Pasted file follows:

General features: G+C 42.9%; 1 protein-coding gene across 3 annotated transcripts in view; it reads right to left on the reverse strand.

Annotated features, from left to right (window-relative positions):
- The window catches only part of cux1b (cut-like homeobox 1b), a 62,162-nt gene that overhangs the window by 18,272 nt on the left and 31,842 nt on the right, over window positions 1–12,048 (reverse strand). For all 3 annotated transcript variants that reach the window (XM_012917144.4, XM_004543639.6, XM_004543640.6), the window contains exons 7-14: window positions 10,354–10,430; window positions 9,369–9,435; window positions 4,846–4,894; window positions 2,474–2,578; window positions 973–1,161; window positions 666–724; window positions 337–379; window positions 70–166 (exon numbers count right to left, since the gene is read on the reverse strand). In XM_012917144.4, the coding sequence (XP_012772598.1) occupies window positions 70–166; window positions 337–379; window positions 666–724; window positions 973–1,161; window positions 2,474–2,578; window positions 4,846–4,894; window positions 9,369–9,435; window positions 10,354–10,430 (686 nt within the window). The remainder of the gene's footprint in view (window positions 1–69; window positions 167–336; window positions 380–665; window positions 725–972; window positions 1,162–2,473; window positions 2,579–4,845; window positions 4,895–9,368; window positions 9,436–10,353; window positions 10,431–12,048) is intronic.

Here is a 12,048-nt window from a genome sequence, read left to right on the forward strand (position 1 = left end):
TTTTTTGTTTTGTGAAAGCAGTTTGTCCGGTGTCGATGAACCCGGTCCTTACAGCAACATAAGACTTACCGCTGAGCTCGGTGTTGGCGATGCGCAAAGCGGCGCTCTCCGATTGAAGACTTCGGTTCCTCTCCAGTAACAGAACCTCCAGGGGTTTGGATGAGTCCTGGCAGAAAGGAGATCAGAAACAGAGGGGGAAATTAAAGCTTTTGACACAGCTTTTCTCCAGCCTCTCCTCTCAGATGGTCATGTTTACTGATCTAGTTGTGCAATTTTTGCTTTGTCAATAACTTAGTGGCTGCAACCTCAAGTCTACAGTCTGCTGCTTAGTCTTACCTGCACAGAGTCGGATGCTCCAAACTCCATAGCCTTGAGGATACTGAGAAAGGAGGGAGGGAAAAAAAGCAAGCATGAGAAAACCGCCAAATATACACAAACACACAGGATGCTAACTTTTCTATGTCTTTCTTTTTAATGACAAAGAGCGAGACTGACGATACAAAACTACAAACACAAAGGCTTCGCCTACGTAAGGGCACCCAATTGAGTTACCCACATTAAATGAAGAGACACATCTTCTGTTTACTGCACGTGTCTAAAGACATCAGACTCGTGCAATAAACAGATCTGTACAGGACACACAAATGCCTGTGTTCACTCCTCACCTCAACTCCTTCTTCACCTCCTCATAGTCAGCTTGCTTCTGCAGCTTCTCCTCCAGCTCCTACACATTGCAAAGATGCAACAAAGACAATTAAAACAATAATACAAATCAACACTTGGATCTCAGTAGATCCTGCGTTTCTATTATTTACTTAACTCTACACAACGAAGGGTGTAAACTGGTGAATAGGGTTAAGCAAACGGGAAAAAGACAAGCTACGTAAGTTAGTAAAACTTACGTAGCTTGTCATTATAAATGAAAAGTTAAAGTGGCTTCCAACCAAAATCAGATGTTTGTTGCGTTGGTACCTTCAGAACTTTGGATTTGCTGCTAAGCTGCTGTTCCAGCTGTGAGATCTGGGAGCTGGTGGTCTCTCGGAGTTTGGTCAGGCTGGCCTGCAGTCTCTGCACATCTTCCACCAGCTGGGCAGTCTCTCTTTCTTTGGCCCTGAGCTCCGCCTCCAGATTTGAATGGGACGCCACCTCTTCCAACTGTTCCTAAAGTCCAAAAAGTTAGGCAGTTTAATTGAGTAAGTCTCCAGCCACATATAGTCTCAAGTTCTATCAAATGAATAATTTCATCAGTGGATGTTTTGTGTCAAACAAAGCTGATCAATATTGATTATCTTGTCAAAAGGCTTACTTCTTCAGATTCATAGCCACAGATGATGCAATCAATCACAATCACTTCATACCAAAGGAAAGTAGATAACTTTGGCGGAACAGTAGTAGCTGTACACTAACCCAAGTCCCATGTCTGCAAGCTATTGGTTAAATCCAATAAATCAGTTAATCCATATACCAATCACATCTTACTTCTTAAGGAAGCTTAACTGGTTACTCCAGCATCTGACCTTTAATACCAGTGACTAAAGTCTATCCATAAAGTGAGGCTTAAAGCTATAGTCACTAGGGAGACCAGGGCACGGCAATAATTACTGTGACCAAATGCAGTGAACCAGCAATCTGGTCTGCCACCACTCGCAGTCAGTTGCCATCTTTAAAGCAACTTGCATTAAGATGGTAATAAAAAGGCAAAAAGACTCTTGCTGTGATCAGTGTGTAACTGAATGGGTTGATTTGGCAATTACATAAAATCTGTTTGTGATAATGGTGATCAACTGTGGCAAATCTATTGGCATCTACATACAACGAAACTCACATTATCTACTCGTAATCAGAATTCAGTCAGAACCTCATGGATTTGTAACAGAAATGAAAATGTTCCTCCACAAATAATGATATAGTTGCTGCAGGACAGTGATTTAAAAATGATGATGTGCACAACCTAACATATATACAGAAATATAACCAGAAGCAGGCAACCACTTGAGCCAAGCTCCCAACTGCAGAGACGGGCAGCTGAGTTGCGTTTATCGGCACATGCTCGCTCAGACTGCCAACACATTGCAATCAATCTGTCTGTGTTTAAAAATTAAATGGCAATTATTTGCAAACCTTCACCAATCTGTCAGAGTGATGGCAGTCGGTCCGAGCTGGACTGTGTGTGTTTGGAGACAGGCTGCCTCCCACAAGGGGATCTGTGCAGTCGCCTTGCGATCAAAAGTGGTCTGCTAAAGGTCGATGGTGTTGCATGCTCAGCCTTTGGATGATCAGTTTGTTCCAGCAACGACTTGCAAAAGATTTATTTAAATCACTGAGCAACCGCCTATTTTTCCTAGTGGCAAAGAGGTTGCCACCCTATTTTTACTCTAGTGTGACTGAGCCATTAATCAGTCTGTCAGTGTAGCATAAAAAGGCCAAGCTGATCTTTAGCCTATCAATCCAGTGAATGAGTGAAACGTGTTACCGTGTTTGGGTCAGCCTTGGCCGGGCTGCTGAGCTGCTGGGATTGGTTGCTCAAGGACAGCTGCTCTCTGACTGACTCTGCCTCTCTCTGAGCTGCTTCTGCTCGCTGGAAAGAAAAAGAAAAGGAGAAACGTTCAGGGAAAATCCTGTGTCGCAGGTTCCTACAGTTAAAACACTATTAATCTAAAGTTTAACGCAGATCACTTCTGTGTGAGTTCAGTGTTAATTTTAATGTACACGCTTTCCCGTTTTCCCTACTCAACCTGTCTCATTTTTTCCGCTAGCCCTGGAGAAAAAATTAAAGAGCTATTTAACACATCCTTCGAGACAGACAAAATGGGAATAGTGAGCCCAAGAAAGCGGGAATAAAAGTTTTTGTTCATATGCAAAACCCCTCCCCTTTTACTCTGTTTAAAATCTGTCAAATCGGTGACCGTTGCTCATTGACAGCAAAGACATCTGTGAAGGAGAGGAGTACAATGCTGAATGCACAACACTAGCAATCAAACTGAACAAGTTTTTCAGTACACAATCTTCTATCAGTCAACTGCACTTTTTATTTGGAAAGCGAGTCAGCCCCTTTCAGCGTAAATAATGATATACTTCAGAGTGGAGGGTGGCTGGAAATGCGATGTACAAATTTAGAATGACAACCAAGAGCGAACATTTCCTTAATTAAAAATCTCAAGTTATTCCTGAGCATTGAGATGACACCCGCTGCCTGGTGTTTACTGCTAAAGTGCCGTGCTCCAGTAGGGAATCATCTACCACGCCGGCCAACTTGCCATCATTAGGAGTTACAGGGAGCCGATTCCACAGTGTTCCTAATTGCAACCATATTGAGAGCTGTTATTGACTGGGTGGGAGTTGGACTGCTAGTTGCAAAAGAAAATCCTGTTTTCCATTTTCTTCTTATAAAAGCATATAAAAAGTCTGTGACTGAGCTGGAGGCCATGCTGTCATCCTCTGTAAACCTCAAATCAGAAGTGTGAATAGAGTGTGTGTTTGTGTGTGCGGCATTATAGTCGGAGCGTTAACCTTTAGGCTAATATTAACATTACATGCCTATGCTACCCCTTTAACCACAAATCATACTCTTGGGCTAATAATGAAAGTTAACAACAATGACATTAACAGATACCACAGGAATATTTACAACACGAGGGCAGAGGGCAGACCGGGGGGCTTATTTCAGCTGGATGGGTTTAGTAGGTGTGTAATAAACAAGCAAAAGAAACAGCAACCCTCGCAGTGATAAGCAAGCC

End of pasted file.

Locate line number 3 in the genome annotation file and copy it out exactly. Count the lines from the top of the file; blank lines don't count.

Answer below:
- The window catches only part of cux1b (cut-like homeobox 1b), a 62,162-nt gene that overhangs the window by 18,272 nt on the left and 31,842 nt on the right, over window positions 1–12,048 (reverse strand). For all 3 annotated transcript variants that reach the window (XM_012917144.4, XM_004543639.6, XM_004543640.6), the window contains exons 7-14: window positions 10,354–10,430; window positions 9,369–9,435; window positions 4,846–4,894; window positions 2,474–2,578; window positions 973–1,161; window positions 666–724; window positions 337–379; window positions 70–166 (exon numbers count right to left, since the gene is read on the reverse strand). In XM_012917144.4, the coding sequence (XP_012772598.1) occupies window positions 70–166; window positions 337–379; window positions 666–724; window positions 973–1,161; window positions 2,474–2,578; window positions 4,846–4,894; window positions 9,369–9,435; window positions 10,354–10,430 (686 nt within the window). The remainder of the gene's footprint in view (window positions 1–69; window positions 167–336; window positions 380–665; window positions 725–972; window positions 1,162–2,473; window positions 2,579–4,845; window positions 4,895–9,368; window positions 9,436–10,353; window positions 10,431–12,048) is intronic.